Shyan: Why Write Native American Romance Novels? Karen Kay: The reason I write romance is, I like romance. I read romance. I’ve loved Indians all my life. I have some Choctaw heritage, but didn’t know about it until I started writing. Dances with Wolves reminded me again of the my love for the Indian culture and I started reading everything I could get my hands on, never thinking to write a story at the time.
Then a friend of mine said that I might have enough research to actually write a story. At first I baulked at the idea, but then a story started forming in my mind and that was the start. Shyan: Can you tell us a little more about your latest novel The Princess and the Wolf? Kay: The idea came out of a book given to me by a Blackfeet friend. I read about Sacagewea’s baby, Baptiste Charbonneau, and what an interesting life he led. After Sacagewea’s death, Baptiste went to live with Clark (of the Lewis and Clark fame) in the St. Louis area. Clark had always been fascinated with the boy.
Clark called him, “My little dancing boy. ” When Baptiste was a teenager, he met Prince Paul of Wurtemberg, Germany. They became great friends and the Prince invited Baptiste to return with him to Germany and the Continent, which Baptiste accepted. There, Baptiste was treated as a prince, educated and lived in a castle and even toured the Continent with the Prince. But something happened between the two, and six years later, Baptiste returned to the Americas with the Prince and they parted, probably to never see one another again.
What happened? Why did Baptiste suddenly cut all ties to the Prince – and why, in a land where a man could take more than one wife, did Baptiste never marry – but instead went on to become one of the best known scouts in western America? My asking that question led to the book, The Princess and the Wolf. Shyan: How much time did you spend writing The Princess and the Wolf? Kay: Seven months and that pretty much includes research.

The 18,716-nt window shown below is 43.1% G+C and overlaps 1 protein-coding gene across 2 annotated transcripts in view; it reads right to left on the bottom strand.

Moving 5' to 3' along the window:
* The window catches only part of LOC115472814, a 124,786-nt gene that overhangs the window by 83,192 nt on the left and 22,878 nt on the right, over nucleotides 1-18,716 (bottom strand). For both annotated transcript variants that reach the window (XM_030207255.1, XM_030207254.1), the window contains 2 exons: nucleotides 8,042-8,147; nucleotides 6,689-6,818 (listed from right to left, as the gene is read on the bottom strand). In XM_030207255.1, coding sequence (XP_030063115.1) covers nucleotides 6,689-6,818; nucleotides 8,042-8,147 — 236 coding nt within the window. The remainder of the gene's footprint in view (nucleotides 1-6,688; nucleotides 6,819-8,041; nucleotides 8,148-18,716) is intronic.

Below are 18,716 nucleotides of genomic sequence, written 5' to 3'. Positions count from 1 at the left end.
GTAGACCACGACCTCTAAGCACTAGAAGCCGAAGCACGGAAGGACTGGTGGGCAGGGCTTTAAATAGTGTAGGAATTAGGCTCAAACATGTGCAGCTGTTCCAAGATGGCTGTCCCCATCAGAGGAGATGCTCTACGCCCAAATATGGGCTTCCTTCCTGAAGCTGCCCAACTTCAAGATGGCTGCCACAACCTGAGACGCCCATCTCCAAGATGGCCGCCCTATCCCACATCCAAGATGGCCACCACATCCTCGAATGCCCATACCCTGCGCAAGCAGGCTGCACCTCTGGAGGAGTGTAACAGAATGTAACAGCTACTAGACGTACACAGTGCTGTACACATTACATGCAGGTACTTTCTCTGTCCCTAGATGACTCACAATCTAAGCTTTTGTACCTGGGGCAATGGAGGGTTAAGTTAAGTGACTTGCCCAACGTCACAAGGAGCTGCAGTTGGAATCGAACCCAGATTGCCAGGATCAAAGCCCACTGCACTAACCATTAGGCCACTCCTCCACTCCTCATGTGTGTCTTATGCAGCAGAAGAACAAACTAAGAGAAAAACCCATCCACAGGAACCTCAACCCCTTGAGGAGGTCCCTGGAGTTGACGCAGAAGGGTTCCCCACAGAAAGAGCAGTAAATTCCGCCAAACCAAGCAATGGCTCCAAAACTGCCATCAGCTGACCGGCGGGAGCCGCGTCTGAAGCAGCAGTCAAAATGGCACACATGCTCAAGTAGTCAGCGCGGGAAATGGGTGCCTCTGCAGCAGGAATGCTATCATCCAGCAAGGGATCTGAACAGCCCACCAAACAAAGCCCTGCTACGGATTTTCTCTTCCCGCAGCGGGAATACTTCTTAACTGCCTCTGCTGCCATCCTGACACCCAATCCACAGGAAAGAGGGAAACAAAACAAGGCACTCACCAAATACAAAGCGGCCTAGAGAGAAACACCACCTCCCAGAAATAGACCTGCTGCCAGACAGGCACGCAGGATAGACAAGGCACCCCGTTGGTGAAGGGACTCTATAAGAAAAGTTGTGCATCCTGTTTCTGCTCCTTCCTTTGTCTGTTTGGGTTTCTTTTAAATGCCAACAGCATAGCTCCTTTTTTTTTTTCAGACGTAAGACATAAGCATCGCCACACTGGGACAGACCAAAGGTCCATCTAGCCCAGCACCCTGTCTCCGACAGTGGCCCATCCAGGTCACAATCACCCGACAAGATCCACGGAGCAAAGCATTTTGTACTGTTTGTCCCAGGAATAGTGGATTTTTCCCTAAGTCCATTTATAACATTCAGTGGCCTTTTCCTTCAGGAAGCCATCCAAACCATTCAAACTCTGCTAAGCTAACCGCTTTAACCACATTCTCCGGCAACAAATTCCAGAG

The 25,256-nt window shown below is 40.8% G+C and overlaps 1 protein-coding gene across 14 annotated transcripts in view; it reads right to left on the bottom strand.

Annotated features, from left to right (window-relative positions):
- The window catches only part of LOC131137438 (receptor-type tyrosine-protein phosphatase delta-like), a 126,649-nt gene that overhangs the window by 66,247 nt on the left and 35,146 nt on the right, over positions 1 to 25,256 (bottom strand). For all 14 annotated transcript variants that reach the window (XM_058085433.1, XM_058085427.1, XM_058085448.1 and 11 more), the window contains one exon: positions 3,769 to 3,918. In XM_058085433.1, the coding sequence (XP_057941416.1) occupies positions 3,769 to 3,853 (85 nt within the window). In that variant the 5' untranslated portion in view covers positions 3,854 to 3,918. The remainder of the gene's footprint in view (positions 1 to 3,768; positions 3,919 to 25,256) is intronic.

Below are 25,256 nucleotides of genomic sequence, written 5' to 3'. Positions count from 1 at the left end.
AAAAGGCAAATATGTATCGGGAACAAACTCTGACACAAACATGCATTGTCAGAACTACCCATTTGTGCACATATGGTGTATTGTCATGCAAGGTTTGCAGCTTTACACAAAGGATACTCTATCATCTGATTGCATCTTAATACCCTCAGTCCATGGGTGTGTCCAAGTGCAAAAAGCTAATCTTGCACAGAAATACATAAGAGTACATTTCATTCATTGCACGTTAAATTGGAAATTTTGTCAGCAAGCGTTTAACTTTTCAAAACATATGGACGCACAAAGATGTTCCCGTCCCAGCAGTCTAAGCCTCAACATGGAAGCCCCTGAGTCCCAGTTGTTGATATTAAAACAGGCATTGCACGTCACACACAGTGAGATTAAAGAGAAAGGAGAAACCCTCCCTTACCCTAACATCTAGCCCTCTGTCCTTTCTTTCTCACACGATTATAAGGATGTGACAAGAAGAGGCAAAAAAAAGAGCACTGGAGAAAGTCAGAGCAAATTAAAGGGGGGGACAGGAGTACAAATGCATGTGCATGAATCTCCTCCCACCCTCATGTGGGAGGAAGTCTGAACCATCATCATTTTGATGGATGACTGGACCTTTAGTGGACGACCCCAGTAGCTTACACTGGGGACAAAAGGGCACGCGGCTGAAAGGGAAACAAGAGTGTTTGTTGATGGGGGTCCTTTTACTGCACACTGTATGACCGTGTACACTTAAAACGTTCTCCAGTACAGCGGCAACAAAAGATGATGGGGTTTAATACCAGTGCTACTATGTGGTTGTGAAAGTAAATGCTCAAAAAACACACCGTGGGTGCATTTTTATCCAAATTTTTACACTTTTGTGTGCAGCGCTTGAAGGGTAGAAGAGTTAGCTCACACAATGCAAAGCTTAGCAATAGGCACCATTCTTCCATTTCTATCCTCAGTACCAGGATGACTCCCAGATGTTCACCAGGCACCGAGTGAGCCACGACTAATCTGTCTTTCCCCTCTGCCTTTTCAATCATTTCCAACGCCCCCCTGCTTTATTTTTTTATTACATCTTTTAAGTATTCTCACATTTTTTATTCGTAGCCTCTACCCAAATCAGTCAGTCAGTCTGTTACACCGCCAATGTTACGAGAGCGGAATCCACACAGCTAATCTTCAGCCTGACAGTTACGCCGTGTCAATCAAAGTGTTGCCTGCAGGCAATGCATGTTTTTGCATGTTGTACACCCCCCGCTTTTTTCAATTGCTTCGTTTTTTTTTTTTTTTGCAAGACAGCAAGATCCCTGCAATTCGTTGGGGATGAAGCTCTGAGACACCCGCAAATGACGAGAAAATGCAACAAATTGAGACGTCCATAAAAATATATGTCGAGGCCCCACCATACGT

Shyan: While Prince Althome is certainly not a main character in The Princess and the Wolf, is there any chance the Prince’s own romance will be in a future novel of his own? Kay: No because he’s not Native American, and at present the stories that I write are for women – which usually means an Indian hero and a white woman. Shyan: War Cloud’s Passion just happens to be one of my favorite Native American Romance novels. Your character Anna Wiley is a plain beauty, something man woman can relate to. Why did you decide to create Anna in such a way instead of like the bombshell beauties in your other novels? Kay: Thank you.
I think at the time there were a couple of reasons. One is which I was interested at the time in the orphan trains and wanted her not to be an orphan on them, but rather to be one of those women escorting it. And I was thinking – what kind of woman would do this. Plus, I wanted her to be a person with a big heart, who perhaps had never been what one might call “beautiful” although she might not be unattractive. The fact that she was tall came from growing up with my sister, who was about 5 foot 11.
I remember her problems and complaints and always wished she could live in a world where height didn’t make so much of a difference. Also, at this time in history, the Indians viewpoint of beauty was a little different than that of their white counterpart. Yes, a woman who was considered beautiful was prized, but perhaps prized more was the woman who had a big heart, who could raise the family and the children well and who kept the health and welfare of the tribe uppermost in her mind. These women, no matter their physical make-up, were considered to be beautiful. Shyan: From your novels, who was your favorite character? Your least favorite? Kay: My least favorite character was Kenneth from Proud Wolf’s Woman.
He was based on an actual true person and some of the things that came out of his mouth were toned-down actual conversations. I shudder to think of it. My favorite character? I don’t know. I love them all. They’re like old friends. Shyan: How do you choose your characters’ names? Kay: I usually base my characters on my close friends. The character’s name is usually some alteration of my friend’s actual name. The male names are chosen because they usually present vivid and strong images. Shyan: Where do you get your ideas for your novels? Kay: From anywhere. They can come from research, from life, from conversations, from happenings, from watching others and particularly, from brain-storming sessions with my husband.